by Dr. Monroe Mann, PhD, Esq, MBA, LLM, ME, EMT
(Founder & Executive Director, Break Diving, Inc.)
Last month, I made the following purchases:
In case you can’t decipher it, it simply states that I bought:
$25 in Bitcoin
$25 in Bitcoin cash
$25 in Ethereum
$25 in Lite Coin
I then bought another $50 of Ethereum based on a random tip from my doctor (more on that later). In other words, a total of $150 worth.
Fast forward to today, about 6 weeks later. The portfolio very briefly went above $150, and then quickly dropped to below $75. It has fluctuated from $75 to $120, and today is at $98.84. A few days ago it was at $112. Totally unpredictable except that I don’t think I’ll ever see it top $150… ever.
Here are all the lessons learned. Heed them well:
1. The Cryptocurrency ‘boom’ is probably over. I say probably because who really knows? Things happen. But all cryptocurrencies have dropped precipitously in the last 8 weeks. My point is: I don’t recommend you buy bitcoin or Ethereum as investments at this time.
2. Cryptocurrencies as a whole are probably here to stay. Many companies (like Expedia) are now allowing people to pay using Bitcoin. However, take a look at number (3) below, and that may change if things don’t stabilize soon.
3. You see, in order for cryptocurrencies to actually become a real ‘currency’, they need three qualities, and the most important being: it must be a dependable store of value. (You can research the other two!) In other words, imagine if a $100 American dollar bill were worth $250 today, and then $25 tomorrow. What a nightmare if you’re trying to shop; and if you’re a merchant, even worse, because each moment, you’ll never know how much your product and service sales will fetch on the market. It’s for this reason that many vendors are not actually pricing their items in bitcoin–they are only accepting bitcoin as a means of payment ,and pricing the items in dollars based on the current exchange rate. But even this is risky as a vendor: with the highly fluctuating value of cryptocurrencies, after you make a sale, if the price of that currency drops significantly, you just lost the value of your sale.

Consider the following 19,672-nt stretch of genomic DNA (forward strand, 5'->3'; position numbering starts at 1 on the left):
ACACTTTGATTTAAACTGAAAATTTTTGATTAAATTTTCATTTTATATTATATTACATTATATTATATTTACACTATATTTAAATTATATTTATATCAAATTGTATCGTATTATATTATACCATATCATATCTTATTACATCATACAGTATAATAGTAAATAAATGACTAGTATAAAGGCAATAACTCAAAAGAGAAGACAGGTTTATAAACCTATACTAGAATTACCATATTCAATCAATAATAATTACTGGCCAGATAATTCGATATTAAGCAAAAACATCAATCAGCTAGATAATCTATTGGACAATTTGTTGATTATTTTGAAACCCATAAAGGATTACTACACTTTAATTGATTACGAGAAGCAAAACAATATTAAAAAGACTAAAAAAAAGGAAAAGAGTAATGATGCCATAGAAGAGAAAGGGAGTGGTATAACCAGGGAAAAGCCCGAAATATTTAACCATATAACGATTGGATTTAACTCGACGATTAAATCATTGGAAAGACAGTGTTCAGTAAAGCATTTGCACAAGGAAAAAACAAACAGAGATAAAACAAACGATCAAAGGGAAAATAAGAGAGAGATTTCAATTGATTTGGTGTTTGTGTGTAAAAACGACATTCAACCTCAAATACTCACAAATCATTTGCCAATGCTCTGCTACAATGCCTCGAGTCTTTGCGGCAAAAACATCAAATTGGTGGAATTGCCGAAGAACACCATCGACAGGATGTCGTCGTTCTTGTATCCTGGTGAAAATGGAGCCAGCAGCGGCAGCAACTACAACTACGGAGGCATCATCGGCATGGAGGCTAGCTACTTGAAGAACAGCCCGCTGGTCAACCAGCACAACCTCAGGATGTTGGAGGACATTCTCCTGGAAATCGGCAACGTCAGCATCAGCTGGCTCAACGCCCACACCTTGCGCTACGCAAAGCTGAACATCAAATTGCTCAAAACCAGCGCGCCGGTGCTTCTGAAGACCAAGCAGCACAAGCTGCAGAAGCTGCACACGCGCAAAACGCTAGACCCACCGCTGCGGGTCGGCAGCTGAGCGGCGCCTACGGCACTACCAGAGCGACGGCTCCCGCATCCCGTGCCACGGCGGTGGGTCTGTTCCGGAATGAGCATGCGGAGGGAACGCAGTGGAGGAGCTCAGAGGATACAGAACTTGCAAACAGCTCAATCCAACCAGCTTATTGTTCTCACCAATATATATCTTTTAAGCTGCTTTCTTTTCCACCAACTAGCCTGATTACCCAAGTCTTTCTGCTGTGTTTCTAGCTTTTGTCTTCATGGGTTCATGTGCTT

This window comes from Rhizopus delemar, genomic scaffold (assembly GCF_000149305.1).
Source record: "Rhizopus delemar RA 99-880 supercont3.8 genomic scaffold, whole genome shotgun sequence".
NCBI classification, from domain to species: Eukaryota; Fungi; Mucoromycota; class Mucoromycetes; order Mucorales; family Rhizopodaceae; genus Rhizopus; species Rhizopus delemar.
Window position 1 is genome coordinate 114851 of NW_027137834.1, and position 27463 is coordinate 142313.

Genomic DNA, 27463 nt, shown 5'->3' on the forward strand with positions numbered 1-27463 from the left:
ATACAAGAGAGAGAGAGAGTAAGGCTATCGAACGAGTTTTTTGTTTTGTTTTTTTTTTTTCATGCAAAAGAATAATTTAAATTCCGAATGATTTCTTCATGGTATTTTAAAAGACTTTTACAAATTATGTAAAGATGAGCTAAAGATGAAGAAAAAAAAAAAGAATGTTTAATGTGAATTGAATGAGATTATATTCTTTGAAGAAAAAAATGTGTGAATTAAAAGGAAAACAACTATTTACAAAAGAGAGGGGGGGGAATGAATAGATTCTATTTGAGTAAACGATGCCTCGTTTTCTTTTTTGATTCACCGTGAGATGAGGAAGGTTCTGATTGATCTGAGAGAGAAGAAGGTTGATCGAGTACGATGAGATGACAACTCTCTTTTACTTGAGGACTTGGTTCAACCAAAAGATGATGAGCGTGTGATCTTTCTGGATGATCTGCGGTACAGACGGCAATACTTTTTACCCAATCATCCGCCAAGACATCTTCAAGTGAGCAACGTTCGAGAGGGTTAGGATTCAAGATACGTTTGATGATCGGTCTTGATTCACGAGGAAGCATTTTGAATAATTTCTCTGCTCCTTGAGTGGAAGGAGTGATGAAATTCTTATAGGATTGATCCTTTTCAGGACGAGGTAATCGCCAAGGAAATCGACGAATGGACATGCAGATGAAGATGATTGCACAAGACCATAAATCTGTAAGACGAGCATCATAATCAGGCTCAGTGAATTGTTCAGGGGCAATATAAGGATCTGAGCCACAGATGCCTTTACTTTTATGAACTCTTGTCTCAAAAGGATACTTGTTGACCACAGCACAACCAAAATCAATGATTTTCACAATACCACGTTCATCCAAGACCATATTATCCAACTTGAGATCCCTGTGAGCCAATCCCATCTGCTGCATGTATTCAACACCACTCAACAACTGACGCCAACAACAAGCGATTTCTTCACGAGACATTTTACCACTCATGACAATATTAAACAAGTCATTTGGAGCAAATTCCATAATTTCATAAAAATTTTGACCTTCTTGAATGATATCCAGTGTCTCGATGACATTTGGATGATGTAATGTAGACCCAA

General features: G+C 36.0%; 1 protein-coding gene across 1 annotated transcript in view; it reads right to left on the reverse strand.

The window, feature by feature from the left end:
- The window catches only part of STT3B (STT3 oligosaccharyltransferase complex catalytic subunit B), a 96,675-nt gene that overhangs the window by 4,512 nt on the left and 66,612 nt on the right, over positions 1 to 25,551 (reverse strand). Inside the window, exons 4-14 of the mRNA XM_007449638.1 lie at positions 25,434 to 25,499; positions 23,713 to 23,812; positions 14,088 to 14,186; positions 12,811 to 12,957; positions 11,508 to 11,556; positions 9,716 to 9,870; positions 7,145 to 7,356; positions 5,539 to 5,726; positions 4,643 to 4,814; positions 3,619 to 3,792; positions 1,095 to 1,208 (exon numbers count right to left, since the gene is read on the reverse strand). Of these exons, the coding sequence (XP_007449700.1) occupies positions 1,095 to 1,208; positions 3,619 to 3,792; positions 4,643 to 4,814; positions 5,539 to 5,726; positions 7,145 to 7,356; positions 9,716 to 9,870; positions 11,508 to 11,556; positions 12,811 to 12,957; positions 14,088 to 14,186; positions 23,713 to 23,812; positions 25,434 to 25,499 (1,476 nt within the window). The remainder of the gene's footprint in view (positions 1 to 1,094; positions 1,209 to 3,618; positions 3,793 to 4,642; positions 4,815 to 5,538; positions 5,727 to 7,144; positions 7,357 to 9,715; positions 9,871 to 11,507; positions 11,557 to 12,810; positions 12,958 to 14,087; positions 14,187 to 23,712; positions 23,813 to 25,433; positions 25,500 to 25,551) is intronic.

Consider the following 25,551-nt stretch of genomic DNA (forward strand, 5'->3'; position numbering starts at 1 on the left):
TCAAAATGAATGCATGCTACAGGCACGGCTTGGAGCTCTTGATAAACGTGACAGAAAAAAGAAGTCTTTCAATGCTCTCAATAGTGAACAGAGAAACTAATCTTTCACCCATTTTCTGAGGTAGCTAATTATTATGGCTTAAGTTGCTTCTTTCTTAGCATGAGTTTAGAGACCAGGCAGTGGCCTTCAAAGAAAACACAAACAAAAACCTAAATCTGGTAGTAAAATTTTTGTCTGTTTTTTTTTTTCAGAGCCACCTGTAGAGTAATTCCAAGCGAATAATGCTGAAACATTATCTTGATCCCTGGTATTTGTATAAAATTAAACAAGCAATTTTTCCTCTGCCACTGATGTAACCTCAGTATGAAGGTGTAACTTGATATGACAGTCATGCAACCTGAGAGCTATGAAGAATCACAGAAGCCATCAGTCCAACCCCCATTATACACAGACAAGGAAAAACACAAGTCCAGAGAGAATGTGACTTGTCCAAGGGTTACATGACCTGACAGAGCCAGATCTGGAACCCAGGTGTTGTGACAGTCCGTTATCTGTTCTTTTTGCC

4. As Peter Lynch says in his book, “One Up on Wall Street”, a tip is NOT a ‘buy signal’–it’s a signal to do more research. I totally ignored his rule, and when my doctor mentioned Ethereum, I bought more, without doing any research. It didn’t matter that he thought Ethereum was going to go up in value. What mattered was whether I thought it would go up in value. And the truth is, I had no idea if it would. So why did I buy it? Pure speculation. That’s fine in some cases, but with $50 that was not part of my ‘speculation fund’? Mistake. And a mistake I will never make again.
So in sum:
1. Don’t buy cryptocurrencies now if your hope is make off like a bandit. It probably won’t happen.
2. Don’t be surprised if you start to see some companies accept payment via cryptocurrency and then a month later, they don’t.
3. If you are planning on using cryptocurrency to buy things, or accept payment via such cryptocurrencies, be careful: the price you pay or earn at 1pm may not be the price you pay or earn at 2pm for the exact same items.
4. Remember always: a tip is a research signal, and NOT a buy signal.
Now, go make your millions!
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